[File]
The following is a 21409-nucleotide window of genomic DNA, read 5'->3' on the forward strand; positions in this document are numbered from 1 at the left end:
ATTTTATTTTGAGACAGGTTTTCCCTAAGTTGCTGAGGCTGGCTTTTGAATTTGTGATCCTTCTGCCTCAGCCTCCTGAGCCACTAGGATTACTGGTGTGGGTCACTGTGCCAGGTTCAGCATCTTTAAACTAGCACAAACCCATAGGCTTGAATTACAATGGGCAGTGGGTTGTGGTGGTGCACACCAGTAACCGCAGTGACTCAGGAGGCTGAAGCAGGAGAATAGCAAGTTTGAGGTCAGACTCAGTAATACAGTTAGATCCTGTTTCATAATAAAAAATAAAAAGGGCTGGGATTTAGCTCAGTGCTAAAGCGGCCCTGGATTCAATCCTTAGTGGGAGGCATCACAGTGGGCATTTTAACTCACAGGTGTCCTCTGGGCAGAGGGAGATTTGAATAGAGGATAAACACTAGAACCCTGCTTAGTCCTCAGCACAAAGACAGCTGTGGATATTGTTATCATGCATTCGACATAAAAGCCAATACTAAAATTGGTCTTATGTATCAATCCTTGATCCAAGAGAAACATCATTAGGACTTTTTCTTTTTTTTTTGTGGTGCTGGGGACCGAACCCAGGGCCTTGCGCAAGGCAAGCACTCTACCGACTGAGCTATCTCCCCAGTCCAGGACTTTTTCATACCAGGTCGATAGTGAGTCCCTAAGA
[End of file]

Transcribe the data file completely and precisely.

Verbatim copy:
The following is a 21409-nucleotide window of genomic DNA, read 5'->3' on the forward strand; positions in this document are numbered from 1 at the left end:
ATTTTATTTTGAGACAGGTTTTCCCTAAGTTGCTGAGGCTGGCTTTTGAATTTGTGATCCTTCTGCCTCAGCCTCCTGAGCCACTAGGATTACTGGTGTGGGTCACTGTGCCAGGTTCAGCATCTTTAAACTAGCACAAACCCATAGGCTTGAATTACAATGGGCAGTGGGTTGTGGTGGTGCACACCAGTAACCGCAGTGACTCAGGAGGCTGAAGCAGGAGAATAGCAAGTTTGAGGTCAGACTCAGTAATACAGTTAGATCCTGTTTCATAATAAAAAATAAAAAGGGCTGGGATTTAGCTCAGTGCTAAAGCGGCCCTGGATTCAATCCTTAGTGGGAGGCATCACAGTGGGCATTTTAACTCACAGGTGTCCTCTGGGCAGAGGGAGATTTGAATAGAGGATAAACACTAGAACCCTGCTTAGTCCTCAGCACAAAGACAGCTGTGGATATTGTTATCATGCATTCGACATAAAAGCCAATACTAAAATTGGTCTTATGTATCAATCCTTGATCCAAGAGAAACATCATTAGGACTTTTTCTTTTTTTTTTGTGGTGCTGGGGACCGAACCCAGGGCCTTGCGCAAGGCAAGCACTCTACCGACTGAGCTATCTCCCCAGTCCAGGACTTTTTCATACCAGGTCGATAGTGAGTCCCTAAGA